# How many negations do we need to compute monotone functions?

Razborov proved that the monotone function matching is not in mP. But can we compute matching using a polynomial size circuit with a few negations? Is there a P/poly circuit with $O(n^\epsilon)$ negations that computes matching? What is the trade-off between the number of negations and the size for matching?

Markov proved that any function of $$n$$ inputs can be computed with only $$\lceil \log (n+1)\rceil$$ negations. An efficient constructive version was described by Fisher. See also an exposition of the result from the GLL blog.

More precisely:

Theorem: Suppose $$f : \{0,1\}^n \to \{0,1\}^m$$ is computed by a circuit $$C$$ with $$g$$ gates, then it is also computed by a circuit $$C^*$$ with $$2g + O(n^2 \log^2 n)$$ gates and $$\lceil \log (n+1) \rceil$$ negations.

The main idea is to add for each wire $$w$$ in $$C$$ a parellel wire $$w'$$ in $$C^*$$ that always carries the complement of $$w$$. The base case is for the input wires: Fisher describes how to construct an inversion circuit $$I(x) = \overline x$$ with $$O(n^2 \log^2 n)$$ gates and only $$\lceil \log (n+1) \rceil$$ negations. For the AND gates of circuit $$C$$, we can augment $$a = b \land c$$ with $$a' = b' \lor c'$$, and likewise for OR gates. NOT gates in $$C$$ cost nothing, we just swap the roles of $$w$$ and $$w'$$ downstream of the NOT gate. In this way, the entire circuit besides the inverter subcircuit is monotone.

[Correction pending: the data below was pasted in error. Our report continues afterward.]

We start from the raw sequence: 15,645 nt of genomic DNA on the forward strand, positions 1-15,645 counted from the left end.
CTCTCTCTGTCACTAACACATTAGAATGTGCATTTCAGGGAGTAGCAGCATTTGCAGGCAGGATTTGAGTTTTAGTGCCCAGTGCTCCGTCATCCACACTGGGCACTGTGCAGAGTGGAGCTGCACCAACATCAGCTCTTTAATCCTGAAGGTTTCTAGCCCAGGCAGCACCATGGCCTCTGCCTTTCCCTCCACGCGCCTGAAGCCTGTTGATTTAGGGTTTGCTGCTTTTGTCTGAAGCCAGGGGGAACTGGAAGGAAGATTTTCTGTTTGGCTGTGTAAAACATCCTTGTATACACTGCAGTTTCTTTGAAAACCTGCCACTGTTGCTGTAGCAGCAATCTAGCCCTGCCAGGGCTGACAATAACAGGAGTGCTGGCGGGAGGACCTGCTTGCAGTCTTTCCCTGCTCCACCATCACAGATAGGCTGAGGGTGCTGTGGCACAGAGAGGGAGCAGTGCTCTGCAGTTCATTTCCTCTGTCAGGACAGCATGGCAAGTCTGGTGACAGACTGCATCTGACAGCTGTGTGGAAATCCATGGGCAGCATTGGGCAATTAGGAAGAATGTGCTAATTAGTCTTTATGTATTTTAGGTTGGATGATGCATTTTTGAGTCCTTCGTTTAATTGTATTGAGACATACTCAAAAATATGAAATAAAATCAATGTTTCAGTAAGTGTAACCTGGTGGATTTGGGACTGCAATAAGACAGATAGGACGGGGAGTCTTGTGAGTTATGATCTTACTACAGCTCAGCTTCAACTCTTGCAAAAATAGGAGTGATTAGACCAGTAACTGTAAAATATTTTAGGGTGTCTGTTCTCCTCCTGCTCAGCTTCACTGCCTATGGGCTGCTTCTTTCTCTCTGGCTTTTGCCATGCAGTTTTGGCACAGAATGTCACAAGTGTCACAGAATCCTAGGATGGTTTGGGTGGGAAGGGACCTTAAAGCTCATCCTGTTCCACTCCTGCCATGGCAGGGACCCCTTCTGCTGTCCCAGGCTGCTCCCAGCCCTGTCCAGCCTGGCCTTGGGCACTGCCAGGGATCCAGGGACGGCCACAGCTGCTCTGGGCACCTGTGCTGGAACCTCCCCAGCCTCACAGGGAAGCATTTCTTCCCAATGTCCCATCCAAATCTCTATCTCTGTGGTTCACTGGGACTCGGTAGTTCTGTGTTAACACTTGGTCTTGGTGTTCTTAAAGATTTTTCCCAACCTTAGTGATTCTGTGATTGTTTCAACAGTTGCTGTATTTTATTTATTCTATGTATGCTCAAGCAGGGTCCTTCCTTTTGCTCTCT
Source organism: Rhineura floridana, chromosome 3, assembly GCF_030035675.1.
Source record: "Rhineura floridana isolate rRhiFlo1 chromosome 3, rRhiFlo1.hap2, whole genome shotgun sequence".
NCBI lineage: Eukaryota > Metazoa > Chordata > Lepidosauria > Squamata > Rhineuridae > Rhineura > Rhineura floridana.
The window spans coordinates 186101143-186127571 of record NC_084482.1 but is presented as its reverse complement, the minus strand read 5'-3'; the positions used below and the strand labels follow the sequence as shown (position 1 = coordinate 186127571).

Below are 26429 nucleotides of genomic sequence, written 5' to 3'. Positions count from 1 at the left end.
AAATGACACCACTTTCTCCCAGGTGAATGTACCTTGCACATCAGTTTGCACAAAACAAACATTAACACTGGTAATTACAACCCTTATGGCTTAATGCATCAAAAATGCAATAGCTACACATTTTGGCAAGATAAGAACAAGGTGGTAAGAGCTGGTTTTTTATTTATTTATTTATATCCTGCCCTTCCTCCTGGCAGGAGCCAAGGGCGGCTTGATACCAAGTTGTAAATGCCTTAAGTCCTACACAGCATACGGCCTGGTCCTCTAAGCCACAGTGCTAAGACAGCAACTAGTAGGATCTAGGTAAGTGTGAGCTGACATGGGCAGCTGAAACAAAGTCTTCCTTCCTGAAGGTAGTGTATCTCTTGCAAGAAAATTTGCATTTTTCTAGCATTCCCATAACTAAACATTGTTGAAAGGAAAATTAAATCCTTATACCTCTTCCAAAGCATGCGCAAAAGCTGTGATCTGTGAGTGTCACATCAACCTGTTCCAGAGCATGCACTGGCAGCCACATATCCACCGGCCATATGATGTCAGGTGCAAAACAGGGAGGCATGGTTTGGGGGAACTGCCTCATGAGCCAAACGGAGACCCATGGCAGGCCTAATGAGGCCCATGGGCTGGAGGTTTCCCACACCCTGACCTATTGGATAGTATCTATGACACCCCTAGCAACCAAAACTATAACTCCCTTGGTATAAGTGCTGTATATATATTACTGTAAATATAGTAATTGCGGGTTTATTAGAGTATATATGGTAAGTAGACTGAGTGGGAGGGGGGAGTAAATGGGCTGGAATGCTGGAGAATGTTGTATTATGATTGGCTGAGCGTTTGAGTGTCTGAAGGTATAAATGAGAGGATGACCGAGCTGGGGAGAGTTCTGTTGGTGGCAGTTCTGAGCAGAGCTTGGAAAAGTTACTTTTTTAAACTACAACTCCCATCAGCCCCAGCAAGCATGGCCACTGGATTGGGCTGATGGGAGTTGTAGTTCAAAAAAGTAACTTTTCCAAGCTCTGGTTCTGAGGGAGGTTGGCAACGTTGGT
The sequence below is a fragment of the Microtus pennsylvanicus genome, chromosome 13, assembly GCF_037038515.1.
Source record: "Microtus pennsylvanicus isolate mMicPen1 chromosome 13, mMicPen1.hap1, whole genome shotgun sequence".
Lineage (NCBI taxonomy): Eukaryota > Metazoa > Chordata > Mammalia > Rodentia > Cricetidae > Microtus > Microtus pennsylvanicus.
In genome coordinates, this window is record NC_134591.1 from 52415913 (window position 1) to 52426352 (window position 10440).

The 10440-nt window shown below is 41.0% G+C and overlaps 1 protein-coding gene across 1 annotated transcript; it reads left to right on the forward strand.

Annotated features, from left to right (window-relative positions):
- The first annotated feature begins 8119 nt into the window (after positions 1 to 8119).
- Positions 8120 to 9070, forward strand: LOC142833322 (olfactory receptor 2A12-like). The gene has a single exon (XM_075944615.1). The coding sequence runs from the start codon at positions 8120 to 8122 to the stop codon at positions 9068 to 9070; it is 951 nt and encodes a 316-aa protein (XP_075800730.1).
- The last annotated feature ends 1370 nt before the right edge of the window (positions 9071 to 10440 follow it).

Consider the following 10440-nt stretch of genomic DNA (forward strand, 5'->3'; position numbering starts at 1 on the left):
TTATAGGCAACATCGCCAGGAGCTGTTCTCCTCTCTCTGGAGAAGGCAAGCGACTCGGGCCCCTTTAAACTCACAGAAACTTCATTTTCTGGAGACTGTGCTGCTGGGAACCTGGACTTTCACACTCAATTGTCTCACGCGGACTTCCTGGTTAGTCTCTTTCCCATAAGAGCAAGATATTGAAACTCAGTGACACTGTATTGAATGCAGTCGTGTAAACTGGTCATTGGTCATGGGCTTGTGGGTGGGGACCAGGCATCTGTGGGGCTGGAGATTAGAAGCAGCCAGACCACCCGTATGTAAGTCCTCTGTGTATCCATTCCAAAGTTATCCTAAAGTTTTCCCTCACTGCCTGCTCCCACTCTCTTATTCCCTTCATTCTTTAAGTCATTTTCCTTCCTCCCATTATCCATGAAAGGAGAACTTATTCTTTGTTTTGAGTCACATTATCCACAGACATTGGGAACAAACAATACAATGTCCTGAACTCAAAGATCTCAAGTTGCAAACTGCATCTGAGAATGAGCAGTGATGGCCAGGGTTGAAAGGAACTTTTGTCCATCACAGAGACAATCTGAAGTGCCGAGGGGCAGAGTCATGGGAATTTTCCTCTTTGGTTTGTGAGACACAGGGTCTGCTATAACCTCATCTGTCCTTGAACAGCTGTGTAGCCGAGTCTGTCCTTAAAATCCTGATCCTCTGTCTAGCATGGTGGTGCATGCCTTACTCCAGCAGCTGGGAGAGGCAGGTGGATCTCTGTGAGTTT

A. A. Markov. On the inversion complexity of a system of functions. J. ACM, 5(4):331–334, 1958.

M. J. Fischer. The complexity of negation-limited networks - A brief survey. In Automata Theory and Formal Languages, 71–82, 1975

• Is it a P/poly circuit? Sep 15 '15 at 2:16
• Yes, the size of the circuit goes from $g$ to $2g + O(n^2 \log^2 n)$ where $n$ is the number of inputs. I have expanded the response to include a more precise statement of the result, and make it more self-contained. Sep 15 '15 at 3:04
• And some explicit (multi-output) monotone functions in P/poly require at least $\log n-O(\log\log n)$ negations to remain in P/poly. Sep 15 '15 at 8:22
• For this line of questions (power of negations in circuits/formulae/etc), the following may be relevant: eccc.hpi-web.de/report/2014/144, eprint.iacr.org/2014/902, and eccc.hpi-web.de/report/2015/026. Sep 15 '15 at 13:27
• $2g+O(n\log n)$ is enough by dimacs.rutgers.edu/TechnicalReports/abstracts/1995/95-31.html . Sep 16 '15 at 14:05

# How to compute the inversion of $2^n-1$ bits using $n$ negations

Let the bits $x_0, \ldots, x_{2^n-1}$ be sorted in the decreasing order, i.e. $i<j$ implies $x_i \ge x_j$. This can be achieved by a monotone sorting network like the Ajtai–Komlós–Szemerédi sorting network.

We define the inversion circuit for $2^n-1$ bits $I^n(\vec{x})$ inductively: For the base case we have $n=1$ and $I^1_0(\vec{x}) := \lnot x_0$. Let $m=2^{n-1}$. We reduce $I^n$ (for $2m+1$) bits to one $I^{n-1}$ gate (for $m$ bits) and one negation gate using $\land$ and $\lor$ gates. We use negation to compute $\lnot x_m$. For $i<m$ let $y_i := (x_i \land \lnot x_m) \lor x_{m+i}$. We use $I^{n-1}$ to invert $\vec{y}$. Now we can define $I^n$ as follows:

$$I^n_i := \begin{cases} I^{n-1}_i(\vec{y}) \land \lnot x_m & i<m \\ \lnot x_m & i=m \\ I^{n-1}_i(\vec{y}) \lor \lnot x_m & i<m \\ \end{cases}$$

It is easy to verify this inverts $\vec{x}$ by considering the possible values of $x_n$ and using the fact that $\vec{x}$ is decreasing.

From Michael J. Fischer, The complexity of negation-limited networks - a brief survey, 1975.